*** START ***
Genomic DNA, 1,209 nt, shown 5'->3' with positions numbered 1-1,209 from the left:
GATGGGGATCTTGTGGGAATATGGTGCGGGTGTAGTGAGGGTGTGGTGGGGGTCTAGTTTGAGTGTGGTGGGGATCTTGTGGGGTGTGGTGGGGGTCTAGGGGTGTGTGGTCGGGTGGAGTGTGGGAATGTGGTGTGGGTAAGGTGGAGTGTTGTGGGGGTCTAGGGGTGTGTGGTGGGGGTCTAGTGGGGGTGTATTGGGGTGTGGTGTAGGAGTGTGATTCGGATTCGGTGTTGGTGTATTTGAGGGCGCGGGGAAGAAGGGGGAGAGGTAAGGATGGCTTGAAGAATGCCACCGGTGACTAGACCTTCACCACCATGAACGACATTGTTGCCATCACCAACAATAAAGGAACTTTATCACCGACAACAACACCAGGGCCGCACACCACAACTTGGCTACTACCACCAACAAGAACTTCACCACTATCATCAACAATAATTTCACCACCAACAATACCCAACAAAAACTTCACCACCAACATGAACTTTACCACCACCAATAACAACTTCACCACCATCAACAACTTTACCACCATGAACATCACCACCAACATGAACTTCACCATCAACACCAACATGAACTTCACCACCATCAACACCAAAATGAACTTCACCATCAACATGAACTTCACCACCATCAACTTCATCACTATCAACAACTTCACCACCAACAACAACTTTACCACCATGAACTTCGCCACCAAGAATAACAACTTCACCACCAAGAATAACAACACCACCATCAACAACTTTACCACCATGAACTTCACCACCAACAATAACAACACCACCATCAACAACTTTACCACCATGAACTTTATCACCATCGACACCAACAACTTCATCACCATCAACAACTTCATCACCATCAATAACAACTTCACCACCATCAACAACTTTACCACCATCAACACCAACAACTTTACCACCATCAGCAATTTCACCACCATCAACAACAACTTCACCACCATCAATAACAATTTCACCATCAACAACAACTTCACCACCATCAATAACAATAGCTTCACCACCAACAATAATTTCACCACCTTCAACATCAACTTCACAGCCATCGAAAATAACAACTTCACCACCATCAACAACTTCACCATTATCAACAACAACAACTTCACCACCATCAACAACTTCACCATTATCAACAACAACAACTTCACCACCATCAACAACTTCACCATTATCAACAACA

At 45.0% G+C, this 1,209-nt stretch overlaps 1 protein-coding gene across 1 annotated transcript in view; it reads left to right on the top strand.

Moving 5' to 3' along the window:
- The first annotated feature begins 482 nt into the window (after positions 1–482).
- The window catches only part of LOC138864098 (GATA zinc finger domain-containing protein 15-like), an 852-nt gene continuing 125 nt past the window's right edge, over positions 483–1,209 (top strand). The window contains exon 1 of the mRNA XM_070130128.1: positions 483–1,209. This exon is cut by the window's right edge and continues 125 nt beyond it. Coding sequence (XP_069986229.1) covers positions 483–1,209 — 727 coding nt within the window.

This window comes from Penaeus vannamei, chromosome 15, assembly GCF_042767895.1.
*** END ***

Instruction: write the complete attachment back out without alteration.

Genomic DNA, 1,209 nt, shown 5'->3' with positions numbered 1-1,209 from the left:
GATGGGGATCTTGTGGGAATATGGTGCGGGTGTAGTGAGGGTGTGGTGGGGGTCTAGTTTGAGTGTGGTGGGGATCTTGTGGGGTGTGGTGGGGGTCTAGGGGTGTGTGGTCGGGTGGAGTGTGGGAATGTGGTGTGGGTAAGGTGGAGTGTTGTGGGGGTCTAGGGGTGTGTGGTGGGGGTCTAGTGGGGGTGTATTGGGGTGTGGTGTAGGAGTGTGATTCGGATTCGGTGTTGGTGTATTTGAGGGCGCGGGGAAGAAGGGGGAGAGGTAAGGATGGCTTGAAGAATGCCACCGGTGACTAGACCTTCACCACCATGAACGACATTGTTGCCATCACCAACAATAAAGGAACTTTATCACCGACAACAACACCAGGGCCGCACACCACAACTTGGCTACTACCACCAACAAGAACTTCACCACTATCATCAACAATAATTTCACCACCAACAATACCCAACAAAAACTTCACCACCAACATGAACTTTACCACCACCAATAACAACTTCACCACCATCAACAACTTTACCACCATGAACATCACCACCAACATGAACTTCACCATCAACACCAACATGAACTTCACCACCATCAACACCAAAATGAACTTCACCATCAACATGAACTTCACCACCATCAACTTCATCACTATCAACAACTTCACCACCAACAACAACTTTACCACCATGAACTTCGCCACCAAGAATAACAACTTCACCACCAAGAATAACAACACCACCATCAACAACTTTACCACCATGAACTTCACCACCAACAATAACAACACCACCATCAACAACTTTACCACCATGAACTTTATCACCATCGACACCAACAACTTCATCACCATCAACAACTTCATCACCATCAATAACAACTTCACCACCATCAACAACTTTACCACCATCAACACCAACAACTTTACCACCATCAGCAATTTCACCACCATCAACAACAACTTCACCACCATCAATAACAATTTCACCATCAACAACAACTTCACCACCATCAATAACAATAGCTTCACCACCAACAATAATTTCACCACCTTCAACATCAACTTCACAGCCATCGAAAATAACAACTTCACCACCATCAACAACTTCACCATTATCAACAACAACAACTTCACCACCATCAACAACTTCACCATTATCAACAACAACAACTTCACCACCATCAACAACTTCACCATTATCAACAACA

At 45.0% G+C, this 1,209-nt stretch overlaps 1 protein-coding gene across 1 annotated transcript in view; it reads left to right on the top strand.

Moving 5' to 3' along the window:
- The first annotated feature begins 482 nt into the window (after positions 1–482).
- The window catches only part of LOC138864098 (GATA zinc finger domain-containing protein 15-like), an 852-nt gene continuing 125 nt past the window's right edge, over positions 483–1,209 (top strand). The window contains exon 1 of the mRNA XM_070130128.1: positions 483–1,209. This exon is cut by the window's right edge and continues 125 nt beyond it. Coding sequence (XP_069986229.1) covers positions 483–1,209 — 727 coding nt within the window.

This window comes from Penaeus vannamei, chromosome 15, assembly GCF_042767895.1.